Primary saphenous vein insufficiency : prospective studies on diagnostic duplex ultrasonography and treatment with endovenous radiofrequency-resistive heating
1University of Oulu, Faculty of Medicine, Department of Surgery
|Online Access:||PDF Full Text (PDF, 1.1 MB)|
|Persistent link:|| http://urn.fi/urn:isbn:9514267230
|Publish Date:|| 2002-07-07
|Thesis type:||Doctoral Dissertation
|Defence Note:||Academic Dissertation to be presented with the assent of the Faculty of Medicine, University of Oulu, for public discussion in the Auditorium 1 of the University Hospital of Oulu, on June 7th, 2002, at 12 noon.
Docent Tuija Ikonen
Docent Jari Laurikka
The purpose of the present research was (I-II) to evaluate the effects of clinical, hand-held Doppler (HHD) and duplex ultrasonographic examinations on the planning of operative procedure for primary varicose veins, (III) to assess the feasibility, safety and efficacy of endovenous saphenous vein obliteration with radiofrequency-resistive heating and (IV) to compare endovenous saphenous vein obliteration with conventional stripping operation in terms of short-term recovery and costs.
Sixty-two legs (in 49 consecutive patients) and 142 legs (in 111 consecutive patients) with primary uncomplicated varicose veins were examined clinically and with HHD and duplex ultrasonography for planning the subsequent treatment. At the saphenous-femoral junction (SFJ) and at the saphenous-popliteal junction (SPJ), sensitivity was 56-64% and 23%, specificity 93-97% and 96%, positive predictive value 97-98% and 43% and negative predictive value 44-45% and 91%, respectively. In 9% of the cases, the treatment plan was modified on the basis of the duplex ultrasound findings. The present study showed that, in primary uncomplicated varicose veins, the accuracy of HHD is unsatisfactory.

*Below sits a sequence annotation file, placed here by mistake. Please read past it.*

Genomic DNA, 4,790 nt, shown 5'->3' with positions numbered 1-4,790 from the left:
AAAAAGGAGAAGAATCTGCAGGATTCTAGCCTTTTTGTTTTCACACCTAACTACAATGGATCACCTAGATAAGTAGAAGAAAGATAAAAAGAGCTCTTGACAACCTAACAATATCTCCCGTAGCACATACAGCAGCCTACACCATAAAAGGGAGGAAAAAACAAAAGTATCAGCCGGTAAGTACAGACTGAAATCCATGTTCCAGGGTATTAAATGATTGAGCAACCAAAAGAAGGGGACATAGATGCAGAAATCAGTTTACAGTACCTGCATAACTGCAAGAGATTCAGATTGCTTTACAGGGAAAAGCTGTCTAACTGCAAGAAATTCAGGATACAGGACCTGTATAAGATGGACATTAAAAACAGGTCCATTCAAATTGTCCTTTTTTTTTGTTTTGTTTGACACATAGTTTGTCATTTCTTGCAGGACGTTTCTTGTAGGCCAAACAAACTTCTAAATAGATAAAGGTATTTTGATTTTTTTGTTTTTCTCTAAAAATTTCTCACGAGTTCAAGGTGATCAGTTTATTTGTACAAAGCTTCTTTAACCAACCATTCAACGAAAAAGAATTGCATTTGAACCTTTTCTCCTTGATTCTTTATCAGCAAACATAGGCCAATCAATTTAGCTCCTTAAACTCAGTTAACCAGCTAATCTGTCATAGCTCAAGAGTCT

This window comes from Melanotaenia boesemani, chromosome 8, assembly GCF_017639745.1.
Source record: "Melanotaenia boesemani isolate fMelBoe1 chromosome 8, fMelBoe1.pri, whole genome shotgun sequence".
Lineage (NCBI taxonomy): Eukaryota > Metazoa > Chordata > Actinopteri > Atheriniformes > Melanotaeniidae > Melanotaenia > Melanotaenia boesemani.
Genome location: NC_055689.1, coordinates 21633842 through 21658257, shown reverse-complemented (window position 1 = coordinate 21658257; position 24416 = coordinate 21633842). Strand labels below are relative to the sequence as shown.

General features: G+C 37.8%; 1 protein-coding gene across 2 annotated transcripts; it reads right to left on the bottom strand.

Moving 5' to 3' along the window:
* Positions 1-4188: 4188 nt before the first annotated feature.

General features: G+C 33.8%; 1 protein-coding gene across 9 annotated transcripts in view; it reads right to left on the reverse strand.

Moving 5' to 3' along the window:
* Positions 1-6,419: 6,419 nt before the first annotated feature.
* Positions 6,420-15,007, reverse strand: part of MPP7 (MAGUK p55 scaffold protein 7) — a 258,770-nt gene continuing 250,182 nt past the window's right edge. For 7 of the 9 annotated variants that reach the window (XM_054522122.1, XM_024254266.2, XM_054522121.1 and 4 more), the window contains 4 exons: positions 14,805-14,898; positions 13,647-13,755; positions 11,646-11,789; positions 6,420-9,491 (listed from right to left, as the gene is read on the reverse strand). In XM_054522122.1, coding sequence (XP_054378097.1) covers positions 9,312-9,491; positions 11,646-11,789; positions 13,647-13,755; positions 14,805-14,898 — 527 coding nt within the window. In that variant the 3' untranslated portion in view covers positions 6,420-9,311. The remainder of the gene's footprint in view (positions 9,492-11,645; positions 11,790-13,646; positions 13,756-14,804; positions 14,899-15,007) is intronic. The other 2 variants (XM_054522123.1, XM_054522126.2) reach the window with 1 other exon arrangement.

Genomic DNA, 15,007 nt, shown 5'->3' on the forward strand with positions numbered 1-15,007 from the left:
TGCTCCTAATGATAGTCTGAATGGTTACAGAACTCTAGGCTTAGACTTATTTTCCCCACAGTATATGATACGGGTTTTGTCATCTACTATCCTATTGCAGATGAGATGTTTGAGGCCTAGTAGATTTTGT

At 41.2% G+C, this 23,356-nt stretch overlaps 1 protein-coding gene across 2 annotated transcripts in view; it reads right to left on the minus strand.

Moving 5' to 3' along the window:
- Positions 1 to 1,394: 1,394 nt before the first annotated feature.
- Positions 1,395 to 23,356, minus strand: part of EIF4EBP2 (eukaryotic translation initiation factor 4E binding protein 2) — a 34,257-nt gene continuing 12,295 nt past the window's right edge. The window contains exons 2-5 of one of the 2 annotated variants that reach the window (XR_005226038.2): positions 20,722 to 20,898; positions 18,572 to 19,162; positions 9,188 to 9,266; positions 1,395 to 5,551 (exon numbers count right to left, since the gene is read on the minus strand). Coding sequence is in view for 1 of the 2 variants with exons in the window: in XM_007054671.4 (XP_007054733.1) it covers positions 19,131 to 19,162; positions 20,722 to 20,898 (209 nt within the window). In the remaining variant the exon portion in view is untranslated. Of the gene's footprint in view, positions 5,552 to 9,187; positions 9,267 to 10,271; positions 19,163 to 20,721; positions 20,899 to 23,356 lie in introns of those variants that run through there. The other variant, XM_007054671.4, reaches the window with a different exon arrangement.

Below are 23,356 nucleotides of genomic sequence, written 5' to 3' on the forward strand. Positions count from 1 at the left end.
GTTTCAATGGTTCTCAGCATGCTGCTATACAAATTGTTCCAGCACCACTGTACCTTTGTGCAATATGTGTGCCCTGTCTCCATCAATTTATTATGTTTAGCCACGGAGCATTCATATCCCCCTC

Thirty legs of 27 patients with varicose veins were treated using an endovenous catheter (Closure® System, VNUS Medical Technologies, Inc., Sunnyvale, CA), which was inserted under ultrasound guidance via a percutaneous puncture or a skin incision. The persistence of vein occlusion and complications potentially attributable to the endovenous treatment were assessed at 1-week, 6-week, 3-month, 6-month and 1-year follow-up visits. By the time of the last follow-up visit, occlusion of the treated segment of the LSV had been achieved in 22 (73.3%) legs. Persisting patency or recanalization of LSV was detected in 8 legs (26.7%). Postoperative complications included saphenous nerve paresthesia in 3 legs (10%) and thermal skin injury in one limb (3.3%).
Twenty-eight selected patients admitted for operative treatment of varicose veins in the tributaries of the primary long saphenous were randomly assigned to endovenous obliteration (n = 15) or stripping operation (n = 13). The patients were followed up for 7-8 weeks postoperatively and examined by duplex ultrasonography. The comparison of costs included both direct medical costs and costs due to lost of productivity. All operations were successful, and the complication rates were similar in the two groups. The sick leaves were significantly shorter in the endovenous obliteration group [6.5 (SD 3.3) vs. 15.6 (SD 6.0), 95 % CI 5.4 to 12.9, p < 0.001, t-test]. When the value of the lost working days was included, the endovenous obliteration was societally cost-saving.
Acta Universitatis Ouluensis. D, Medica
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